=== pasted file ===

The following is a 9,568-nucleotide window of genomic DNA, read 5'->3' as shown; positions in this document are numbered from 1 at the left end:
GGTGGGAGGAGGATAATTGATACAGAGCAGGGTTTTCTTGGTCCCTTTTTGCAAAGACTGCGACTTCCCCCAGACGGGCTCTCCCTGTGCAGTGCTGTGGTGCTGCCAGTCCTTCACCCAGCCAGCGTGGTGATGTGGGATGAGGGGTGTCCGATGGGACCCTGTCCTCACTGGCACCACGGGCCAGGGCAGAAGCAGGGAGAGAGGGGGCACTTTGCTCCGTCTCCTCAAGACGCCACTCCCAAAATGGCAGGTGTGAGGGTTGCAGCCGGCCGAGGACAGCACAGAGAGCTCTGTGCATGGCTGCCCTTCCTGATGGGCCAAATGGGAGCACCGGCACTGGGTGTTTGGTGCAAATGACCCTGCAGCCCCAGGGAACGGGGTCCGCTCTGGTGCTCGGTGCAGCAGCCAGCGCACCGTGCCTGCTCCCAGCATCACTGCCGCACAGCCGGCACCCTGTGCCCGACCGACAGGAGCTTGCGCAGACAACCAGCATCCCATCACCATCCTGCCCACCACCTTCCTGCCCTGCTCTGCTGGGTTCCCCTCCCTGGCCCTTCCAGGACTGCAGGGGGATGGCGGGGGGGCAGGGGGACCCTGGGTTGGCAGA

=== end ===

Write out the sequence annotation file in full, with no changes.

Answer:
The following is a 9,568-nucleotide window of genomic DNA, read 5'->3' as shown; positions in this document are numbered from 1 at the left end:
GGTGGGAGGAGGATAATTGATACAGAGCAGGGTTTTCTTGGTCCCTTTTTGCAAAGACTGCGACTTCCCCCAGACGGGCTCTCCCTGTGCAGTGCTGTGGTGCTGCCAGTCCTTCACCCAGCCAGCGTGGTGATGTGGGATGAGGGGTGTCCGATGGGACCCTGTCCTCACTGGCACCACGGGCCAGGGCAGAAGCAGGGAGAGAGGGGGCACTTTGCTCCGTCTCCTCAAGACGCCACTCCCAAAATGGCAGGTGTGAGGGTTGCAGCCGGCCGAGGACAGCACAGAGAGCTCTGTGCATGGCTGCCCTTCCTGATGGGCCAAATGGGAGCACCGGCACTGGGTGTTTGGTGCAAATGACCCTGCAGCCCCAGGGAACGGGGTCCGCTCTGGTGCTCGGTGCAGCAGCCAGCGCACCGTGCCTGCTCCCAGCATCACTGCCGCACAGCCGGCACCCTGTGCCCGACCGACAGGAGCTTGCGCAGACAACCAGCATCCCATCACCATCCTGCCCACCACCTTCCTGCCCTGCTCTGCTGGGTTCCCCTCCCTGGCCCTTCCAGGACTGCAGGGGGATGGCGGGGGGGCAGGGGGACCCTGGGTTGGCAGA